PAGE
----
The emergence of more overseas cannabis markets offers companies billions of dollars in business opportunities
Momentum continues to build for medical cannabis legalization around the globe, prying open new markets and tens of billions of dollars in business opportunities for entrepreneurs and companies with global ambitions.
Business prospects can be divided into two categories: current and near term.
The “current” category is occupied by a growing number of markets.
In this package, Marijuana Business Magazine profiles 12 notable countries that already offer plant-touching business opportunities in cultivation, retail, exports and sales, among other areas. Ancillary opportunities from legal services to equipment sales also abound.
These dozen countries have developed sufficient laws and rules to allow cannabis companies to open their doors for business.
Elsewhere, other governments are on the cusp of opening their own cannabis markets—to varying degrees—as their regulations evolve.
Business owners seeking to capitalize on global cannabis shouldn’t be sitting on their hands, former Mexican President Vicente Fox told Marijuana Business Magazine. They should be positioning themselves for success before the rules are established, as well as participating in the rulemaking process.
“You forecast, envision, get your distribution channel ready. … Then, when the products are ready, you can put them in the distribution channel,” said Fox, a Harvard Business School graduate who is involved in the cannabis industry via board seats at companies such as Canada’s Khiron Life Sciences and Denver-based Helix TCS.
Some countries in this category could be employing temporary “trial” programs.
A couple of recent examples include Ireland’s five-year medical cannabis pilot project and France’s two-year trial program.
Laws and regulations are constantly evolving—sometimes in a more business-friendly manner than others. And success isn’t guaranteed.
In the Philippines, a law that was on track for approval to vastly expand medical cannabis access and create business opportunities died in the Senate after the country’s president had a change of heart and withdrew his support.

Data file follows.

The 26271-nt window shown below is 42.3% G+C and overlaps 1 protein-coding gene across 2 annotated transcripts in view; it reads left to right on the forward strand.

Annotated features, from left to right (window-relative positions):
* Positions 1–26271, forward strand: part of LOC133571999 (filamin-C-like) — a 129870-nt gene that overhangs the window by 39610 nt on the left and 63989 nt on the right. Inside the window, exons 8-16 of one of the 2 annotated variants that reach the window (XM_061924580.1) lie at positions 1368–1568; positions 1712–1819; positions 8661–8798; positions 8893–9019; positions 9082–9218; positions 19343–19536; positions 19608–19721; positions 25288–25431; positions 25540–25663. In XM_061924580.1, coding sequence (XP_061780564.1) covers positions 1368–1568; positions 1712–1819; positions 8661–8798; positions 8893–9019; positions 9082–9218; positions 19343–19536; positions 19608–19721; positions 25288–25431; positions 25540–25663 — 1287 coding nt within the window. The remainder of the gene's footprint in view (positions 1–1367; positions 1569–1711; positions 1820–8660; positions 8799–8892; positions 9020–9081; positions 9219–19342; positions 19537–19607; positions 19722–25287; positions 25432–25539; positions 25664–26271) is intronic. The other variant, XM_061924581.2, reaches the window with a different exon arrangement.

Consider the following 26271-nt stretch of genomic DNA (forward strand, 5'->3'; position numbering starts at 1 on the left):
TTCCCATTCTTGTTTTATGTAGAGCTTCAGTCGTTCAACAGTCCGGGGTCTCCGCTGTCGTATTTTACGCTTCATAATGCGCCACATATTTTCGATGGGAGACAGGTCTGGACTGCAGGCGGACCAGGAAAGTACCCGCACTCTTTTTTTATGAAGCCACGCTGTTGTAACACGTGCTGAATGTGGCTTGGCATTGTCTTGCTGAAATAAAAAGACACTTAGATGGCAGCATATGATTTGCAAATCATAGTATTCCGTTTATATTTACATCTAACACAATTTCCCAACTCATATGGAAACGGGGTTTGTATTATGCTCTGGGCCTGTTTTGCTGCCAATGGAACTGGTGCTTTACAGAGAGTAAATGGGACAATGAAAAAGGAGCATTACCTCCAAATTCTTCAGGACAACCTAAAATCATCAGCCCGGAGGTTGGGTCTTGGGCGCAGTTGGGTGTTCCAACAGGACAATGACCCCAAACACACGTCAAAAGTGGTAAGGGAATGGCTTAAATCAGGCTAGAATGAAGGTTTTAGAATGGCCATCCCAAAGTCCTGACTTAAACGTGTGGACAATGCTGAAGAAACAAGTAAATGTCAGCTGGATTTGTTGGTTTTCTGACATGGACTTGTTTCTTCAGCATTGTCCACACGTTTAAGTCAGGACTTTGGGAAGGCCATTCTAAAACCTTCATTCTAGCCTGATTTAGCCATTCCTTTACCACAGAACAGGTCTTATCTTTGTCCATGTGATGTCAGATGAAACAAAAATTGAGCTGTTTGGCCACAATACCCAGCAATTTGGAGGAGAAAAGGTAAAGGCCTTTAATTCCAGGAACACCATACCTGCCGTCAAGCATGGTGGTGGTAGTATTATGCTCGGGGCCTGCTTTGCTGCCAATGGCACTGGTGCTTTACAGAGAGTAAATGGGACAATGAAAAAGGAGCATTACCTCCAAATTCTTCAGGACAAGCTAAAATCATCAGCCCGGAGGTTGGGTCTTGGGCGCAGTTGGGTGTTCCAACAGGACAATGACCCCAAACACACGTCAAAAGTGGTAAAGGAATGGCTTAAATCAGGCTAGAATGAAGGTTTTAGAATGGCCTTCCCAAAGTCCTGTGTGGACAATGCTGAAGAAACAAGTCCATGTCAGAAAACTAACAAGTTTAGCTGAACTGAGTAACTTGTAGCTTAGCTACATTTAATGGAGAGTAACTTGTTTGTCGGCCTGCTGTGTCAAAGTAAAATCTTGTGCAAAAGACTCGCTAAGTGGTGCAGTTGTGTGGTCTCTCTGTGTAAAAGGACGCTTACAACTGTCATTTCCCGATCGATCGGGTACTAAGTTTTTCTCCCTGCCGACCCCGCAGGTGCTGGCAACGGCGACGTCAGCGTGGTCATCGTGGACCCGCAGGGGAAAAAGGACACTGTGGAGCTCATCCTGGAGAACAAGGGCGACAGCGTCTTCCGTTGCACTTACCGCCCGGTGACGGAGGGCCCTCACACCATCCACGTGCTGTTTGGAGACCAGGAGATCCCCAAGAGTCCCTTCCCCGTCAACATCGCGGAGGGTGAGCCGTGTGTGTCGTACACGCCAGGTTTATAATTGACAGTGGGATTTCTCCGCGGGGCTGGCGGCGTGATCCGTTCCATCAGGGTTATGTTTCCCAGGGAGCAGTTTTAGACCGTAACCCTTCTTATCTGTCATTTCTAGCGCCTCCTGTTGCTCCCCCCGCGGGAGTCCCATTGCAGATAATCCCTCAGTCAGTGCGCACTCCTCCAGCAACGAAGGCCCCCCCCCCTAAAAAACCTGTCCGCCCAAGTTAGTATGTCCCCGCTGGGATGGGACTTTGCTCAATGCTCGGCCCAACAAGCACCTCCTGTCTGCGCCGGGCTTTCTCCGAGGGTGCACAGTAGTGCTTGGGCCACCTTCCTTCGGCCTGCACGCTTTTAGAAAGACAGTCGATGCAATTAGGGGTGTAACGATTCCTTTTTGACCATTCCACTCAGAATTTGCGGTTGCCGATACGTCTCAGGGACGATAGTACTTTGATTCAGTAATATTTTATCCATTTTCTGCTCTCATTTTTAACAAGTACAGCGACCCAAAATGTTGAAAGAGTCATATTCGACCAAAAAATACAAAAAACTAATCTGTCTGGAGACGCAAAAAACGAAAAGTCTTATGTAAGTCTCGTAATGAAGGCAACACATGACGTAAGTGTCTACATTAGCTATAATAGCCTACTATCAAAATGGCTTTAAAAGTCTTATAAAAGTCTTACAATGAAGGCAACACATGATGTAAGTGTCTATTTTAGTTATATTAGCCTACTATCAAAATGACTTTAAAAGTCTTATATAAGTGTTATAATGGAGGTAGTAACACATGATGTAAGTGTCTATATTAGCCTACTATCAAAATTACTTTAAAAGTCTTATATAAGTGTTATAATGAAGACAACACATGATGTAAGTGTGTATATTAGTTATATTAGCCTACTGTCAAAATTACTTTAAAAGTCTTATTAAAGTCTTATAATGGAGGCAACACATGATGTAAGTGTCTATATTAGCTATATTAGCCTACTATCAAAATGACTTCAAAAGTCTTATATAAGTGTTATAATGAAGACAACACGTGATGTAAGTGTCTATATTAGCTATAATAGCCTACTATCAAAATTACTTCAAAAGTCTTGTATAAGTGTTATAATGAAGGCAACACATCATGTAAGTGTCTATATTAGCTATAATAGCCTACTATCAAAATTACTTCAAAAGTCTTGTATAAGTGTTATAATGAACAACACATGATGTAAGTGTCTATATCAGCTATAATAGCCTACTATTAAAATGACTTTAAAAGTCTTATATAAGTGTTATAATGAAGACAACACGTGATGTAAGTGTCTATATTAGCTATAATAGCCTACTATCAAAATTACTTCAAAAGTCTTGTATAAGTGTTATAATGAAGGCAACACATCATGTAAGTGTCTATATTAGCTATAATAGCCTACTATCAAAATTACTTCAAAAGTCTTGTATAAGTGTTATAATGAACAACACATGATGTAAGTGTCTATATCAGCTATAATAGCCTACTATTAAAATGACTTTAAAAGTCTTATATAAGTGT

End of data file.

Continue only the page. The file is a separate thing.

However, there have been more recent advances than setbacks.
Thailand, for example, is on the verge of launching a new medical marijuana market. The Southeast Asian nation adopted rules allowing local sales and exports, opening the door to significant outside investment in the coming years.
New Zealand aims to finalize its regulations by mid-December in order to implement its medical cannabis program in the first quarter of 2020. The proposed regulations are business- and patient-friendly and, when implemented, will open the newest market in Oceania, adjacent to Australia’s existing legal program.
Closer to home, Canada made huge strides by establishing new regulations governing the sale of cannabis edibles, extracts and topicals later this year, unlocking what is forecast to be a multibillion-dollar, federally regulated industry.
As Canadian Imperial Bank of Commerce analyst John Zamparo succinctly put it: “We believe we are still in the early innings of what will be a global shift in sentiment when it comes to cannabis. And the expected transfer of wealth from prohibited to legal markets will be as profound as it is historic, a truly rare event.”
Check back here over the next three days as we highlight seven companies active in the global cannabis market; seven nations where change is on the horizon; plus two Q&As (one with former Mexican president Vincente Fox and one with former Canadian prime minister Kim Campbell).